In just a few short months, the Social Science Research Center’s undergraduate assistant, Ciarra Smith will find herself in the Windy City at Northwestern University. Raised in Madison, Alabama, Ciarra’s dedication to biochemistry at Mississippi State University will carry her 670 miles north to Chicago.
“I’ve really appreciated the hands-on learning experience that I’ve gotten from my major [at MSU],” said Ciarra. “The biochemistry department spends a lot of time on labs that make sure you’re prepared for actually going into the workforce.”
Ciarra was recently laureled the prestigious National Science Foundation Graduate Research Fellowship, which has led her to the next chapter in Chicago, Illinois. The highly-competitive grant will allow Ciarra to pursue up to three years of graduate research in neuroscience, specifically studying molecular interactions and working with Northwestern’s community involvement and outreach programs.
Prior to receiving the NSF grant, Ciarra completed prestigious internships with Northwestern and Colorado State University, both looking at neurodegenerative disorders, such as Alzheimer’s and coping with anxiety-related behaviors from a molecular standpoint. The goal of the projects was to analyze the brain on its most finite levels, in order to therapeutically aid and understand the specific conditions and diseases.
Through the diverse experience she’s gathered, Ciarra feels she is called to serve in academia or scientific communications. By educating the public about neuroscience and its impacts, she knows she can pave the way for groundbreaking research and awareness that will enlighten the community. Ciarra explains her interest in the communication of neuroscience with an eager edge toward the topic.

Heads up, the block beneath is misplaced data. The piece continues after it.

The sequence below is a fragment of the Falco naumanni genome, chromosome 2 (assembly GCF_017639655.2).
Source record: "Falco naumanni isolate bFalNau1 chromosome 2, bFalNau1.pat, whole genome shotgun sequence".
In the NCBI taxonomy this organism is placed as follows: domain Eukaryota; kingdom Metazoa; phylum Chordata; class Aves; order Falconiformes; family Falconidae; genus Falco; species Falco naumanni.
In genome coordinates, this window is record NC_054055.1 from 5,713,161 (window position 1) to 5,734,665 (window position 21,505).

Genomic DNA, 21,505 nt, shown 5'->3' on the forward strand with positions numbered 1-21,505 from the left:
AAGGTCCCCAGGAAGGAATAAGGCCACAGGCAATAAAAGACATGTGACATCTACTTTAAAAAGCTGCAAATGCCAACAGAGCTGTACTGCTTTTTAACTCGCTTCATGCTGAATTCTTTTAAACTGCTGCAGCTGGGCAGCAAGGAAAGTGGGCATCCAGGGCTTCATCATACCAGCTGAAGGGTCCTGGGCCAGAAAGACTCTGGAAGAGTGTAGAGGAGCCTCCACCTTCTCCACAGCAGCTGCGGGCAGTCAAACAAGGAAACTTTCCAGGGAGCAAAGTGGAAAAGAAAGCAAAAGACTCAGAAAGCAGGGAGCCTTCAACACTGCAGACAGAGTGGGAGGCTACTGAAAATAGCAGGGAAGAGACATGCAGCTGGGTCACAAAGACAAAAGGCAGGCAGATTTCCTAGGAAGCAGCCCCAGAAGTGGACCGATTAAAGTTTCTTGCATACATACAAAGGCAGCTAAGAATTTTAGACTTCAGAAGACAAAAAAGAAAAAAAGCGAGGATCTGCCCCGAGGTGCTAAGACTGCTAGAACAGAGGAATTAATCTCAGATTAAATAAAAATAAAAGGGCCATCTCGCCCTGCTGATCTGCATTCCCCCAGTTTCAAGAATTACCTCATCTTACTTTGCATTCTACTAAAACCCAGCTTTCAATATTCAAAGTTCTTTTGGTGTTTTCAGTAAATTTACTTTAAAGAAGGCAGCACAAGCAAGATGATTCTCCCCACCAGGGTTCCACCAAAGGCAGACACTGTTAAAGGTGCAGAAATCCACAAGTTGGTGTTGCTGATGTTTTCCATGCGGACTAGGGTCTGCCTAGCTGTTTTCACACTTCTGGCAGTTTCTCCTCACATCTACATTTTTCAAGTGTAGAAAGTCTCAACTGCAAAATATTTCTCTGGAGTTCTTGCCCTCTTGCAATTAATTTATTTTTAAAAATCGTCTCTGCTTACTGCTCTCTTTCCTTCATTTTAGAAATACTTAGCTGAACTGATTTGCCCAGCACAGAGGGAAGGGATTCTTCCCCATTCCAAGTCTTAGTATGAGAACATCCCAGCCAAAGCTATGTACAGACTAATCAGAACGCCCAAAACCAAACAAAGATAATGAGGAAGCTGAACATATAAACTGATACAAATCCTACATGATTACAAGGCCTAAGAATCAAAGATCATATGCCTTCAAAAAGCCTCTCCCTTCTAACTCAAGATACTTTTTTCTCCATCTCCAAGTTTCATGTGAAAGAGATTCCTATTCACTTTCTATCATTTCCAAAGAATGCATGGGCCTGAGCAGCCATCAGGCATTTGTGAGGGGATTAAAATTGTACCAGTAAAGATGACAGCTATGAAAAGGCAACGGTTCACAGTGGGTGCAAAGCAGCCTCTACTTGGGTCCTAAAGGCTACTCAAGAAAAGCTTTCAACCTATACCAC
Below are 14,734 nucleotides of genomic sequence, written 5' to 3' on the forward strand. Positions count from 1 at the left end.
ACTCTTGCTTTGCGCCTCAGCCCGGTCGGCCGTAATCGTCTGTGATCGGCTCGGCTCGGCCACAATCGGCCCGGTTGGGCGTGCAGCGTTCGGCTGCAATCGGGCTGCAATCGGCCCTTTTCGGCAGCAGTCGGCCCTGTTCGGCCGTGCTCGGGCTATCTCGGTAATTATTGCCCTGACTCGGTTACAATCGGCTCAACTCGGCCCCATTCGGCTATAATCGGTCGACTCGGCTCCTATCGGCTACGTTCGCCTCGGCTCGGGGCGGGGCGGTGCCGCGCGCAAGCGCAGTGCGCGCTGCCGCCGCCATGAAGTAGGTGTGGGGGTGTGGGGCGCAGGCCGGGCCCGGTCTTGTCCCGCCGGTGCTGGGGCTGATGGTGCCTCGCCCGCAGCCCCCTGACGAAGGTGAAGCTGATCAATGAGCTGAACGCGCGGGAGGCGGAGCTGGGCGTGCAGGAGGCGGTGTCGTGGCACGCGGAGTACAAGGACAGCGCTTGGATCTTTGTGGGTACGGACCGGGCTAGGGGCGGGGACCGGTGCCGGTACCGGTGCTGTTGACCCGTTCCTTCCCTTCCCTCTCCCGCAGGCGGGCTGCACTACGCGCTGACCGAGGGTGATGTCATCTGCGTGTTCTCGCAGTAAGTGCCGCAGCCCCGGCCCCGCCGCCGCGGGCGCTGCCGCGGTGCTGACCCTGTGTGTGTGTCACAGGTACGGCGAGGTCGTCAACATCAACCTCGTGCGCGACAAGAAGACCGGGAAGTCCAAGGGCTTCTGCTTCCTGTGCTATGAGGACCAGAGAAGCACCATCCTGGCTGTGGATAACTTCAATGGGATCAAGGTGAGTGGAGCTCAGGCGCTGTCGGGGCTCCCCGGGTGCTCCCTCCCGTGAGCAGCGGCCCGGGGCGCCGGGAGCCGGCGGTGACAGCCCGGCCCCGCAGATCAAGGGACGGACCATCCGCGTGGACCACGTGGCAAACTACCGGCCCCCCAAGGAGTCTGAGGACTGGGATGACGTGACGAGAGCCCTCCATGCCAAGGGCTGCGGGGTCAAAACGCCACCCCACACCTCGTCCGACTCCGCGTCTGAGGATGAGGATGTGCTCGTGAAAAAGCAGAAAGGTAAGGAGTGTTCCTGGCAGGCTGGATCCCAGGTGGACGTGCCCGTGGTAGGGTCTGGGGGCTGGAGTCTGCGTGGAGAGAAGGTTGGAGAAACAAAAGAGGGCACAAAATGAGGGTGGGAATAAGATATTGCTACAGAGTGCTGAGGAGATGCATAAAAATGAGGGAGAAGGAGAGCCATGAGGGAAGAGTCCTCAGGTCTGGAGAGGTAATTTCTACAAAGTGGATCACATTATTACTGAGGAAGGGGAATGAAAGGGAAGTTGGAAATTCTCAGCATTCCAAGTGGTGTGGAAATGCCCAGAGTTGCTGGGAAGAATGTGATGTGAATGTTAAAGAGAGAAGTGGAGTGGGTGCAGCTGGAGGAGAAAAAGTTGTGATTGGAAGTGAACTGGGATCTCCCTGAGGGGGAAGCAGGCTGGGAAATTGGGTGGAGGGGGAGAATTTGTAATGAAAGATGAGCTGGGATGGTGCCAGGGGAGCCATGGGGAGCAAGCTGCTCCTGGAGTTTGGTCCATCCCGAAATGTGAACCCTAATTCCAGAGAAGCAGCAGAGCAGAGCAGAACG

“I’d like to be able to take fresh-off-the-press articles that neuroscientists are writing for other neuroscientists, then be able to translate that information so that it’s understandable and digestible for public consumption.”
As an MSU student, Ciarra has been most impacted by mentorship from Dr. John Bickle, department head of the philosophy and religion department. Beginning her freshman year, the two have met once a week to discuss everything from basic neuron function to neuroscience and ethics.
As Ciarra’s career progressed, she sought after Dr. Bickle to more profoundly understand the divisions of neuroscience and its impacts in the world. The relationship they built truly helped shape her desire to learn about the field, as relating to public space.
Later, working directly with Dr. Holli Seitz in the SSRC’s Message Lab, Ciarra also garnered invaluable experience for her senior honors thesis. Her partnership with Dr. Seitz continued to open her eyes to the vastness of neuroscience research that can be directly correlated to the public, a passion she will carry into her upcoming endeavors in Chicago.
Ciarra will graduate from MSU this upcoming weekend with a bachelor’s degree in biochemistry. Alongside her studies in the Maroon & White, she also dedicated her spare time as the co-editor for The Streetcar, Mississippi State’s creative arts journal which is sponsored by the Shackouls Honors College and the College of Arts & Sciences. Ciarra plans to use her variety of experiences at MSU to graduate from Northwestern with a PhD in neuroscience.